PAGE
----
Teams have been fortunate, Rhodus said, to receive transportation help in the form of Naval Air Logistical Operations flights. “Without those and other forms of support, the league would not exist,” he said.
One way around that problem, he added, is to split the league into northern and southern divisions, with Misawa, Atsugi, Yokota and Yokosuka playing each other twice up north and Kadena, Courtney-Hansen and Futenma doing the same on Okinawa. The winners would then meet in the championship game.
“That would make things much easier,” Rhodus said.
Howell was unsure whether the search for a new commissioner had begun, and he didn’t know if a timetable has been set to find a replacement.
It’s crucial that the players, coaches and teams put the league’s overall health above individual interests, Howell added.
Howell cited personal reasons for resigning. A batch of postponements after Aug. 2 created tension between league coaches and Howell.
“At times, we had folks forgetting the reasons why we’re here,” Howell conceded. “That comes with the territory, I guess. But that’s not the main reason why I left.”
Howell pointed to his duty commitments, involvement in the Yokota community and his role as the Yokota High School junior varsity football coach, which left him too little time to devote to the league.
Even with a new commissioner, in the face of the duty commitments and dwindling financial resources, can the league survive?
“We’re the last dinosaur. It would be unfortunate if the league doesn’t make it,” Howell said. “There are definitely some challenges. Maybe I’m the consummate optimist, but I still believe we can do varsity sports and accomplish the mission.”
Varsity sports taking cuts across the board
Interservice football teams aren’t alone in worrying about their financial future and viability. It’s a question facing military leagues and tournaments across the board, according to sports officials.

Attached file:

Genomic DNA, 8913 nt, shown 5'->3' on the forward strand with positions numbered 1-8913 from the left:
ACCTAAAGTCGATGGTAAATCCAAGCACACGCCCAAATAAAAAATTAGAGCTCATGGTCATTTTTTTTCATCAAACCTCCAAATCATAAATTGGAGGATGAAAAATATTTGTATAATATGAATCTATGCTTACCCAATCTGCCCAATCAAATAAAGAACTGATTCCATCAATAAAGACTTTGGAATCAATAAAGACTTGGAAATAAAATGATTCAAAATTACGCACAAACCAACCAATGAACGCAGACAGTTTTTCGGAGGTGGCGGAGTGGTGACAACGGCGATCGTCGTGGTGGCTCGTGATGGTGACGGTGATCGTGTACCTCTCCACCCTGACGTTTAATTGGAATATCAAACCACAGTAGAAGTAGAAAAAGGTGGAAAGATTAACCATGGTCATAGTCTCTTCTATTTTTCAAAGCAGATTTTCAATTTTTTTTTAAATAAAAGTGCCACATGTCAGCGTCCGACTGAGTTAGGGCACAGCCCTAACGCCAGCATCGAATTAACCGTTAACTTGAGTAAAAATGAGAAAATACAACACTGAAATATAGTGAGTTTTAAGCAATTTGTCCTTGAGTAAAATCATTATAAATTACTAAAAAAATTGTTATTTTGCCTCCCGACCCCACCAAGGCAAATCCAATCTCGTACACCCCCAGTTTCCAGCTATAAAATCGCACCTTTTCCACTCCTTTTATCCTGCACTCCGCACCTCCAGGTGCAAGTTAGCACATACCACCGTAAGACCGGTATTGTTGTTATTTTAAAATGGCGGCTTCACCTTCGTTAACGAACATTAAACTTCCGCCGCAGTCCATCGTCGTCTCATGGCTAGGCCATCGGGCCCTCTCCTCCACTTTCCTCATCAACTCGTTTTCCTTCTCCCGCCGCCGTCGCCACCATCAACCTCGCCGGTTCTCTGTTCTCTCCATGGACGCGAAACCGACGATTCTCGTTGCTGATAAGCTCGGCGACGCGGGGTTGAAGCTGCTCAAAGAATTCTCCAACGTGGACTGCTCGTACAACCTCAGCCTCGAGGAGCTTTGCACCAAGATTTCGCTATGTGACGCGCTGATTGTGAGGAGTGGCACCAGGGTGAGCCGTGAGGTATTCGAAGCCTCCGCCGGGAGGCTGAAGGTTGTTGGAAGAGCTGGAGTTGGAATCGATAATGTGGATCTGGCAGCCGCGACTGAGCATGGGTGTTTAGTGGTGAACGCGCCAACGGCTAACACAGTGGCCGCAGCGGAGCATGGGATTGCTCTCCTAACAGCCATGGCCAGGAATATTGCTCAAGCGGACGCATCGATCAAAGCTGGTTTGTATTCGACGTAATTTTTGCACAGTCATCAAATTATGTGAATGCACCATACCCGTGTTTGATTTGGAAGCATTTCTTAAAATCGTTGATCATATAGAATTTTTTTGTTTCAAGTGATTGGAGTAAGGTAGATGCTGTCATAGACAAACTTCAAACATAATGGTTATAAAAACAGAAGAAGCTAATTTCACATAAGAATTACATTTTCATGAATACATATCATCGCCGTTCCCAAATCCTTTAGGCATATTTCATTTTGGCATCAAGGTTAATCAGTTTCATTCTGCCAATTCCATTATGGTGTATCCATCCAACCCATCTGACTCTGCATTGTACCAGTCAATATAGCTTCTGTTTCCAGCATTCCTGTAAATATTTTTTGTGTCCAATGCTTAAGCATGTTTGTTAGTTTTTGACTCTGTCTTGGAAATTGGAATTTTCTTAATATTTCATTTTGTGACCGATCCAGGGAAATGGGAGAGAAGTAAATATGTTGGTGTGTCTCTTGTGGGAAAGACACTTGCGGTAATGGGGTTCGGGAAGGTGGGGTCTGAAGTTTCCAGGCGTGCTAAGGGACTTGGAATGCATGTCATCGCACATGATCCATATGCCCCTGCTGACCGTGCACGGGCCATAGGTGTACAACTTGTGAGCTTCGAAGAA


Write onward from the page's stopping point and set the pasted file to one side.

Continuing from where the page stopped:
Fitness and participatory athletic programs get the bulk of services and Morale, Welfare and Recreation department funding, with between 50 percent and 75 percent going to weights and treadmills, 20 percent or more to intramural or youth programs, and a trickle to interservice teams.
“The focus is on fitness, readiness and the mission,” said Kadena Air Base athletic director Julie Fetters, who has worked for Army MWR and Air Force services for 19 years and watched the pool of dollars dedicated to varsity programs evaporate, especially over the past decade.
In 1992-93, the Air Force and Navy cut back on their command sports tournaments and varsity programs, saying they wanted to steer that money toward fitness, intramural and youth programs.
Marine Corps Community Services still holds a command tournament program for men’s softball, basketball and soccer, and also runs tackle football leagues at camps Pendleton and Lejeune in the United States. Privately, MCCS officials on Okinawa are discussing starting a football league next fall.
The Army disbanded its varsity program in 1972, though it still conducts tryout camps to select teams for All-Armed Forces competition. Like the Navy and Air Force, it chooses tryout camp entrants by resume.
The cutbacks have affected the U.S. Forces Japan-American Football League. Some teams are fully funded, but all must pay for transportation costs.
“These guys should be offered those [varsity sports] opportunities. It’s just a question of how to offer it,” Fetters said. “Troops make big sacrifices, they pay big bucks to go represent their bases. It’s just not as easy to do as it was years ago.”
Justifying support for interservice sports, when the emphasis is now on servicemembers being fit to fight and caring for their families, “isn’t as easy [as] it was long ago,” Yokosuka Naval Base athletic director Kyle Rhodus said in an e-mail.
“It’s amazing the league [USFL-AFL] has stayed intact for as long as it has. Varsity sports is no longer considered a ‘core’ program ... and this is where the program support has dwindled.”
— Dave Ornauer